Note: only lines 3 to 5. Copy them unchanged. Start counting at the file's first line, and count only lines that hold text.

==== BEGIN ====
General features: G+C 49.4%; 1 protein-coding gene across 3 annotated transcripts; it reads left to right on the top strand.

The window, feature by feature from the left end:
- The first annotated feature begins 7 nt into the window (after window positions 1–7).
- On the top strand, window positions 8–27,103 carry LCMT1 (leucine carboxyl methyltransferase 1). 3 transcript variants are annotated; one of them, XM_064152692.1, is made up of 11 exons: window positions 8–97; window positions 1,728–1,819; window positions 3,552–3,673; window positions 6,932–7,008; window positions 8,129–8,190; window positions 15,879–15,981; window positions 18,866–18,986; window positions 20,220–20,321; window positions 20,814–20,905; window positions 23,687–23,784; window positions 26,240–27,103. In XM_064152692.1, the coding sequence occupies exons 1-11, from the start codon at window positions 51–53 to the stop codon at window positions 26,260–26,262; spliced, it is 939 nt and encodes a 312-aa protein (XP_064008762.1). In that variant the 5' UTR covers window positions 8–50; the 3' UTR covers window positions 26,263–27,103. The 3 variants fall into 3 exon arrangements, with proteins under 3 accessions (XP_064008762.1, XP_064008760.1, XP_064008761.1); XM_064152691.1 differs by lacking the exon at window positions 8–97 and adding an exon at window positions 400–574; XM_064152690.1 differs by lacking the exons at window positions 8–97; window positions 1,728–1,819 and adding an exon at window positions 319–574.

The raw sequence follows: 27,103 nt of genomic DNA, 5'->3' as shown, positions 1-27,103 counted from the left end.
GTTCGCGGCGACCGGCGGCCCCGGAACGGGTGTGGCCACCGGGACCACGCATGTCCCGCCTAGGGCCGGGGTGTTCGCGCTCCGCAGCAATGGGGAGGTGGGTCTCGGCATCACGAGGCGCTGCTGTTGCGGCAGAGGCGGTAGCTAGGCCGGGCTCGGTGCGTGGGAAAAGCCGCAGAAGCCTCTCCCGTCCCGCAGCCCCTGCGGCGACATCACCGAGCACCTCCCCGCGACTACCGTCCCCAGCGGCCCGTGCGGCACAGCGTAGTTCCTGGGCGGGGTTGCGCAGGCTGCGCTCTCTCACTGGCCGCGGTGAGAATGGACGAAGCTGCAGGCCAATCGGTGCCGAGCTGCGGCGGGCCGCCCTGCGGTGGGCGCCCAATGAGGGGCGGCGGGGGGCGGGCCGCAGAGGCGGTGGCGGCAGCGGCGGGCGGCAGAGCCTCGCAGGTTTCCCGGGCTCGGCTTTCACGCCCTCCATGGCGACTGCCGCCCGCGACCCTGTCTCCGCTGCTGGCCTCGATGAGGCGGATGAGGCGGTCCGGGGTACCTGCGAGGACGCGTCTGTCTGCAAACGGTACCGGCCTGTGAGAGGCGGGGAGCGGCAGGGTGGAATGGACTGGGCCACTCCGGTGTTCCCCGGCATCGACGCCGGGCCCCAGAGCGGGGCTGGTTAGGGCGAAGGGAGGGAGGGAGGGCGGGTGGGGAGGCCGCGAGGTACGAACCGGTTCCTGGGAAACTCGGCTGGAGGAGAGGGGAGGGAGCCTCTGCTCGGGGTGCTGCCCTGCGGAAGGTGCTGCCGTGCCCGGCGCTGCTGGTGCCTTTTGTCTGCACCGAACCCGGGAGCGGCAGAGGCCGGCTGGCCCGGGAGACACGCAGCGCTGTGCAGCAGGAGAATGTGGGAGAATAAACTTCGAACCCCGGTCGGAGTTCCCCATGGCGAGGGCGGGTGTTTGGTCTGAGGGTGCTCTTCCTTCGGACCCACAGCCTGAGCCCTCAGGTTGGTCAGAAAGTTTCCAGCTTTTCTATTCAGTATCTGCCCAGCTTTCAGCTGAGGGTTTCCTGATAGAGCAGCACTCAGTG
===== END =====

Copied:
- The first annotated feature begins 7 nt into the window (after window positions 1–7).
- On the top strand, window positions 8–27,103 carry LCMT1 (leucine carboxyl methyltransferase 1). 3 transcript variants are annotated; one of them, XM_064152692.1, is made up of 11 exons: window positions 8–97; window positions 1,728–1,819; window positions 3,552–3,673; window positions 6,932–7,008; window positions 8,129–8,190; window positions 15,879–15,981; window positions 18,866–18,986; window positions 20,220–20,321; window positions 20,814–20,905; window positions 23,687–23,784; window positions 26,240–27,103. In XM_064152692.1, the coding sequence occupies exons 1-11, from the start codon at window positions 51–53 to the stop codon at window positions 26,260–26,262; spliced, it is 939 nt and encodes a 312-aa protein (XP_064008762.1). In that variant the 5' UTR covers window positions 8–50; the 3' UTR covers window positions 26,263–27,103. The 3 variants fall into 3 exon arrangements, with proteins under 3 accessions (XP_064008762.1, XP_064008760.1, XP_064008761.1); XM_064152691.1 differs by lacking the exon at window positions 8–97 and adding an exon at window positions 400–574; XM_064152690.1 differs by lacking the exons at window positions 8–97; window positions 1,728–1,819 and adding an exon at window positions 319–574.

The raw sequence follows: 27,103 nt of genomic DNA, 5'->3' as shown, positions 1-27,103 counted from the left end.